Brandon Glover is a key player for the Netherlands
Paul van Meekeren was sufficiently impressive during a stint with Durham this summer to earn himself a Caribbean Premier League deal with St Kitts and Nevis Patriots – something of a surprise, given he spent last winter working as an Uber Eats driver after the pandemic ruined his initial plans of playing in this World Cup, which was originally scheduled to take place in Australia a year ago.
Logan van Beek has done two separate stints as an overseas player with Derbyshire, while Timm van der Gugten has been a fine bowler for Glamorgan for some time.
As highlighted earlier, Glover adds genuine pace, while Klaassen ensures the left-arm angle is covered, with ten Doeschate in good bowling form. Bas de Leede – son of former Netherlands international Tim – is another seam option, though he was hammered for 54 in four overs in his last T20I appearance, against Nepal in April.
Theoretically, the Netherlands have spinners to turn the ball into and away from the batters, given the left-arm spin of Seelaar and van der Merwe and the leg-breaks of Boissevain, as well as the part-time off spin of Ackermann and O’Dowd.
On pitches that are likely to assist the slower bowlers, they will be crucial, as perhaps will the cutters of ten Doeschate. In the qualifying competition, van der Merwe took 12 wickets with an economy rate of just 5.23. He drives the ball into the surface at an excellent pace for a left-arm spinner.
Apart from a seam attack that may well have thrived in Australia last winter, the Netherlands will be reliant on plenty of part-timers and allrounders to get through enough overs of spin in conditions that are likely to favour them over a battery of right-arm pacers.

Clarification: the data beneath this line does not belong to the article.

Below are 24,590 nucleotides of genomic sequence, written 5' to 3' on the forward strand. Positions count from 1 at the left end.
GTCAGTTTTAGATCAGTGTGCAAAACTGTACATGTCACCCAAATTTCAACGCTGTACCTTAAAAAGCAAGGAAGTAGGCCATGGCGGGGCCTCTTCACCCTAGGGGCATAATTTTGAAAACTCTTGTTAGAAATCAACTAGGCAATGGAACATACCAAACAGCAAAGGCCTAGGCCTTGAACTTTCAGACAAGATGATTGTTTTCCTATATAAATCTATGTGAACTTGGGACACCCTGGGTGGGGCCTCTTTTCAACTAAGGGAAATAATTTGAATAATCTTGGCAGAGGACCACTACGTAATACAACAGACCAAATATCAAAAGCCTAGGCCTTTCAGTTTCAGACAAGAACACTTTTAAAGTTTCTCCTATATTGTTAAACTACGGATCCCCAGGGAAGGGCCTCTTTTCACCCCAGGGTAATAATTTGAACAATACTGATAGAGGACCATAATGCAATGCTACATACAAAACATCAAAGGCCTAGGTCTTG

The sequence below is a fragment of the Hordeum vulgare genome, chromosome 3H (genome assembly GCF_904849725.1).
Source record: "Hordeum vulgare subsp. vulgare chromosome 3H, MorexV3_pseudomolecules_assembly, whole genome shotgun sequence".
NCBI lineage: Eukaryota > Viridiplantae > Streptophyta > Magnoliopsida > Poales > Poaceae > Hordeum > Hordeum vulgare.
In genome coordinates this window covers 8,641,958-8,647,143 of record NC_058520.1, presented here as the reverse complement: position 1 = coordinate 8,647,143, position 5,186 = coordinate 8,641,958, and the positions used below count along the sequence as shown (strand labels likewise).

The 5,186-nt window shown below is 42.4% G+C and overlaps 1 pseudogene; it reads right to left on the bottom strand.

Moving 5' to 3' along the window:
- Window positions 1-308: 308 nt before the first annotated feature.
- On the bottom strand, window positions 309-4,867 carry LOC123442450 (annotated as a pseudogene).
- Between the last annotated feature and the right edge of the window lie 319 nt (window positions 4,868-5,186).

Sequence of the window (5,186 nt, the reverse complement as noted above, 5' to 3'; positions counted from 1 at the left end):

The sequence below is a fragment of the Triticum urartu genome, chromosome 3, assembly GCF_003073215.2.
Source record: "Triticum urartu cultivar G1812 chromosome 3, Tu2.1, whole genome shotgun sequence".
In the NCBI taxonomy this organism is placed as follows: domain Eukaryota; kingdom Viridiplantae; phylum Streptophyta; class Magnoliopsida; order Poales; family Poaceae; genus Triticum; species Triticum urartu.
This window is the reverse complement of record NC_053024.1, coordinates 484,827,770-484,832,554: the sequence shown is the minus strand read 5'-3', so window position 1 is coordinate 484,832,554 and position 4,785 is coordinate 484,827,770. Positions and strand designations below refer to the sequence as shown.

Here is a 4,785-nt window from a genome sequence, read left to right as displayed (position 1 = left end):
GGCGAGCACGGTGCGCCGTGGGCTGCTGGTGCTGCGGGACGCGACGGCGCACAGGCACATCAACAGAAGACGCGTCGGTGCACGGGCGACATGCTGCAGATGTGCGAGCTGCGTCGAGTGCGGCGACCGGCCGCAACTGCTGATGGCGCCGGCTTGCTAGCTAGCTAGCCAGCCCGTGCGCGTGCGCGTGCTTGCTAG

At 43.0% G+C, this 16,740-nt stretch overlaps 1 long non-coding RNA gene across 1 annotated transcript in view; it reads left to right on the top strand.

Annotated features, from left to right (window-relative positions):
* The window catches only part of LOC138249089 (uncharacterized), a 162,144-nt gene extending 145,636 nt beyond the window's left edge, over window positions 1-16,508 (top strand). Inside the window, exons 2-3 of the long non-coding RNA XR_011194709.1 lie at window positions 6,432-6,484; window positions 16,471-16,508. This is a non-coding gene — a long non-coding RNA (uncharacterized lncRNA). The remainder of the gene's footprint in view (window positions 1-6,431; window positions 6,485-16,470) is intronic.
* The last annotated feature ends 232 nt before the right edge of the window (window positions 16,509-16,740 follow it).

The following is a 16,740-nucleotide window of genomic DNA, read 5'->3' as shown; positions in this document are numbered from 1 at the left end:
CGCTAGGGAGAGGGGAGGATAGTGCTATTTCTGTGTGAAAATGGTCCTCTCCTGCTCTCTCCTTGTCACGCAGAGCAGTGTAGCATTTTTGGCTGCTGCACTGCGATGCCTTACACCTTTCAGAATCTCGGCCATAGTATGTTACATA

Klaassen will offer an important distinction, given his left-handedness and any footmarks he is able to create inside a four-over spell – unlikely though that is – to give his spinners something to work with.
Fred Klaassen has enjoyed a good year with Kent
Ten Doeschate remains a fabulous athlete, having grown up with Jonty Rhodes as his cricketing idol. “He was certainly someone that I’ve always looked to emulate – someone who gave everything all the time,” he told The Cricketer of his admiration for the South African. The retiring allrounder has taken 134 catches across his T20 career – only 22 players worldwide have contributed more.
Who takes the gloves?
Edwards is the wicketkeeper and will likely reprise his role in the lower-middle order, with plenty of batting options – including veteran Stephan Myburgh and fellow left-hander Ben Cooper – to be squeezed into the Netherlands’ top six.
Squad: Pieter Seelaar, Colin Ackermann, Philippe Boissevain, Bas de Leede, Paul van Meekeren, Ben Cooper, Max O’Dowd, Scott Edwards, Ryan ten Doeschate, Timm van der Gugten, Roelof van der Merwe, Brandon Glover, Fred Klaassen, Logan van Beek, Stephan Myburgh
Reserves: Tobias Visee, Shane Snater
Fixtures: Oct 18 – Ireland, Oct 20 – Namibia, Oct 22 – Sri Lanka
Possible starting XI: Max O’Dowd, Ben Cooper, Colin Ackermann, Ryan ten Doeschate, Scott Edwards, Pieter Seelaar, Roelof van der Merwe, Fred Klaassen, Timm van der Gugten, Brandon Glover, Paul van Meekeren